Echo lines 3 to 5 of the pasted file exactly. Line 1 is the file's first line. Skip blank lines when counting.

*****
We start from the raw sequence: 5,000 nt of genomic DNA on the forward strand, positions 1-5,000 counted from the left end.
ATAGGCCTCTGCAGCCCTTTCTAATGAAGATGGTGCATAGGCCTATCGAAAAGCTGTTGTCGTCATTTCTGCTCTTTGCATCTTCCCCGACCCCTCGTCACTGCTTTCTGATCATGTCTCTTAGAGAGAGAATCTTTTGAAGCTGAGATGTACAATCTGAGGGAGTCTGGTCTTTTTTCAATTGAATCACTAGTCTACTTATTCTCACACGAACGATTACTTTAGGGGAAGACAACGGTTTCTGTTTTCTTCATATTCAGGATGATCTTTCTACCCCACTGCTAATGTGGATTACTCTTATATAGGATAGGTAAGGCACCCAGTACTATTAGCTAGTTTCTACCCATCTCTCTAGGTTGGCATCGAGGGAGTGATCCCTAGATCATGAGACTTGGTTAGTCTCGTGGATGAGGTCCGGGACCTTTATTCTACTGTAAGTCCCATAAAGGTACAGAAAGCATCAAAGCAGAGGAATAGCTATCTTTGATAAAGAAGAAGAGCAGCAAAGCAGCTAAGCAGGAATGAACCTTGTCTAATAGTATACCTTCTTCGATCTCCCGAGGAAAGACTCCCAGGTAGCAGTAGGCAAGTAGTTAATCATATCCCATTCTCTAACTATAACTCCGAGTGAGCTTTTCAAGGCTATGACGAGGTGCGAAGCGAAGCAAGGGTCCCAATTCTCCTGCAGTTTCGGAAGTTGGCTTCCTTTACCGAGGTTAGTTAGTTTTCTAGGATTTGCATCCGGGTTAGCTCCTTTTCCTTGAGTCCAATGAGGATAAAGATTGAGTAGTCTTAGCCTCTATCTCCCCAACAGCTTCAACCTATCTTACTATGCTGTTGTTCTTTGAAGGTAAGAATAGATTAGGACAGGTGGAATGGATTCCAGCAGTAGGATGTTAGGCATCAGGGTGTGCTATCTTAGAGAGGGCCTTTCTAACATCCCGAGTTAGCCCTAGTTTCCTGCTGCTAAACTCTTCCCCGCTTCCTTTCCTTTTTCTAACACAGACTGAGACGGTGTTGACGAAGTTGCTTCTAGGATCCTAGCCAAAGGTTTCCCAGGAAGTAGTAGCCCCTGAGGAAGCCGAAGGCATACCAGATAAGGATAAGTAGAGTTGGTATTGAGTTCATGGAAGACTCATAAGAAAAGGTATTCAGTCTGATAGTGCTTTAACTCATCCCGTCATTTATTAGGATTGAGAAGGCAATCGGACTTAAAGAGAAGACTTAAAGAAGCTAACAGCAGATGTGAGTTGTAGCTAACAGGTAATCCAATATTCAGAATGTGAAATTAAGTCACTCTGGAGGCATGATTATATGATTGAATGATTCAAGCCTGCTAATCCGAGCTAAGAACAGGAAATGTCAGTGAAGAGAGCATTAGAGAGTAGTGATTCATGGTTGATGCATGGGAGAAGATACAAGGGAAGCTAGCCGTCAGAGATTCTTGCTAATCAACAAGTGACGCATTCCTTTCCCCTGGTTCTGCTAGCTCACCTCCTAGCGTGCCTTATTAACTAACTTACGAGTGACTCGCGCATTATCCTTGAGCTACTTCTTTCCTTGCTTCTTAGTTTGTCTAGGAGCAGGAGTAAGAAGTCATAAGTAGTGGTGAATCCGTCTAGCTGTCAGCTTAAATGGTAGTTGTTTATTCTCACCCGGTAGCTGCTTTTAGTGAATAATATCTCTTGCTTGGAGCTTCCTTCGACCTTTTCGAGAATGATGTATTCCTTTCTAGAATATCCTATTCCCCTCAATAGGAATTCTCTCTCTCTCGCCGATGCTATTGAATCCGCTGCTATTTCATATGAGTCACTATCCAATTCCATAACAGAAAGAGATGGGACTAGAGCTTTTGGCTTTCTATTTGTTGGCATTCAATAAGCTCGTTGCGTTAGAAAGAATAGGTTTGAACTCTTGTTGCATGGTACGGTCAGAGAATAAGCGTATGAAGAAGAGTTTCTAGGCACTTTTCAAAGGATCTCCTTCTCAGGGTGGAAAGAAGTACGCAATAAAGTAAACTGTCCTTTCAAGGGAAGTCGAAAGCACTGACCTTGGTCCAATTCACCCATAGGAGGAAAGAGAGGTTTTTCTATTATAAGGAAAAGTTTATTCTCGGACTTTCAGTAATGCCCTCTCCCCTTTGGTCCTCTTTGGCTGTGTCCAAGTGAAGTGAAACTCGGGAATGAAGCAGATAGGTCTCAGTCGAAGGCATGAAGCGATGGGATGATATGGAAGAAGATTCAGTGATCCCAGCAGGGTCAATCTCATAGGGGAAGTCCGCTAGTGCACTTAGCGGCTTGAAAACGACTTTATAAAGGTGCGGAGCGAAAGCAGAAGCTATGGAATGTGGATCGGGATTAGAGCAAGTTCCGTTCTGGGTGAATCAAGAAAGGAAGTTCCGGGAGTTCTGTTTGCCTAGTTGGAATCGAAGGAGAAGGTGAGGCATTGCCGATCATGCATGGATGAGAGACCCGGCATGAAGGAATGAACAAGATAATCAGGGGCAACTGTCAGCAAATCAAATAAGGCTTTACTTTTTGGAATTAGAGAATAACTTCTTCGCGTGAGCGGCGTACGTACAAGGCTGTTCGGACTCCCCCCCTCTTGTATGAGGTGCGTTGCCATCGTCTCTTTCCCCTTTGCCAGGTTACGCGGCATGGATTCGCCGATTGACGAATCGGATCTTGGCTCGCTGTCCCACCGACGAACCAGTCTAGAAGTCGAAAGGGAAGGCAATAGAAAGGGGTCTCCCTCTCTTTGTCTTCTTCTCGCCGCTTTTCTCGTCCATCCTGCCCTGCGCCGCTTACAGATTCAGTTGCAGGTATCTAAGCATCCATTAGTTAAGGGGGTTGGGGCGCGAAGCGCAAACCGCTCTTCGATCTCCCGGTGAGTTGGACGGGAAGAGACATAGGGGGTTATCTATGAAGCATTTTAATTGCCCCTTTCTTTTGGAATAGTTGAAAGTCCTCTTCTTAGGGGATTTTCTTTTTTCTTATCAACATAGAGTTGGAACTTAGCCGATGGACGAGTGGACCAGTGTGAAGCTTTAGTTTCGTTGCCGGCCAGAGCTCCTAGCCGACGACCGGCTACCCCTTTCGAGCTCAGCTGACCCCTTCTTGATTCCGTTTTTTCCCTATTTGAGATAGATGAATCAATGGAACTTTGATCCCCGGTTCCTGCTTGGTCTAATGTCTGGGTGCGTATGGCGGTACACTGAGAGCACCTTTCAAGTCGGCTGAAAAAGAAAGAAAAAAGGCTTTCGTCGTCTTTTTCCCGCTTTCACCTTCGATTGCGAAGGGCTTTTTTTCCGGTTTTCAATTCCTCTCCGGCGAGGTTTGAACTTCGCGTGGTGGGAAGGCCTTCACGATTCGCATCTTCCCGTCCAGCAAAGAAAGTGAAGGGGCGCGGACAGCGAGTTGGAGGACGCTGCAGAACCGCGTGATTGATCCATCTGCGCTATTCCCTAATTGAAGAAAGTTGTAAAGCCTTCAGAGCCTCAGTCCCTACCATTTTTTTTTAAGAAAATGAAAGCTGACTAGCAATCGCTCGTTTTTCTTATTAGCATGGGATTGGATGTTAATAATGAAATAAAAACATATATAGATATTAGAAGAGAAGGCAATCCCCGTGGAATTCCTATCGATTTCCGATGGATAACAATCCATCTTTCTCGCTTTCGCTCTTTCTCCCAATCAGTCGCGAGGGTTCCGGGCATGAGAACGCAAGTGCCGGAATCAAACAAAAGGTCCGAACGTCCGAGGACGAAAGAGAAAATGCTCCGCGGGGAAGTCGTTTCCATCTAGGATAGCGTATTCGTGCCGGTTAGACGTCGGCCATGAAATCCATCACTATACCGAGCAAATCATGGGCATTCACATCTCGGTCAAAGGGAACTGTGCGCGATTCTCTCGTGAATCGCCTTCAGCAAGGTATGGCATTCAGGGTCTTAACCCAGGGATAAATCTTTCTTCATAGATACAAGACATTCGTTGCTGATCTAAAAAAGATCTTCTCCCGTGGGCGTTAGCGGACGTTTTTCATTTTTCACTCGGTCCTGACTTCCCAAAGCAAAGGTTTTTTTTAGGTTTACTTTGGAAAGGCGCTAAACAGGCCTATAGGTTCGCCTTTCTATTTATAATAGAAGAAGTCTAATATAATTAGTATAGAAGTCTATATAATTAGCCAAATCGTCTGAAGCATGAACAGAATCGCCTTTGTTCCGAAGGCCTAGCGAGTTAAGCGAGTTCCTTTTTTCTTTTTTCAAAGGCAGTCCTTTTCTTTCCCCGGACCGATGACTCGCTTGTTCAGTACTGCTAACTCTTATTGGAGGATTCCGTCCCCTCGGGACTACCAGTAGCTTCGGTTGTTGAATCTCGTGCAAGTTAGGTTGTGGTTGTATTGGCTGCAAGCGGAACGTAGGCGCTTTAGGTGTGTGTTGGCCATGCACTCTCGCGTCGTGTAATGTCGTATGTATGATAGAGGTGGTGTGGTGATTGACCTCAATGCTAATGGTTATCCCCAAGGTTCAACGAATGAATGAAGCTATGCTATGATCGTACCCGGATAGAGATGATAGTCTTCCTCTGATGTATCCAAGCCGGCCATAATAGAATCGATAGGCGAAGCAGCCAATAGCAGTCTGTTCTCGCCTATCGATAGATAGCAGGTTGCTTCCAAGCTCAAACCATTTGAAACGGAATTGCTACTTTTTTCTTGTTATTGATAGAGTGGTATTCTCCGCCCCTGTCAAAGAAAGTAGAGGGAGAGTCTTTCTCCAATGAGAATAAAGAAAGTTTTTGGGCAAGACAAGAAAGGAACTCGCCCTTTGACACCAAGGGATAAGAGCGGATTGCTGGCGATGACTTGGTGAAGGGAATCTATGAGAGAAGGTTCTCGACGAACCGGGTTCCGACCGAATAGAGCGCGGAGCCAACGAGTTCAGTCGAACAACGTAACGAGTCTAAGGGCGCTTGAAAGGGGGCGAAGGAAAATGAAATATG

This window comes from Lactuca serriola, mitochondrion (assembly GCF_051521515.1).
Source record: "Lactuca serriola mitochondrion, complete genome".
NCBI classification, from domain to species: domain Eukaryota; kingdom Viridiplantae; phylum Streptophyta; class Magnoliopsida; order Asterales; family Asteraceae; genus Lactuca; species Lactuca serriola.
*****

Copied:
This window comes from Lactuca serriola, mitochondrion (assembly GCF_051521515.1).
Source record: "Lactuca serriola mitochondrion, complete genome".
NCBI classification, from domain to species: domain Eukaryota; kingdom Viridiplantae; phylum Streptophyta; class Magnoliopsida; order Asterales; family Asteraceae; genus Lactuca; species Lactuca serriola.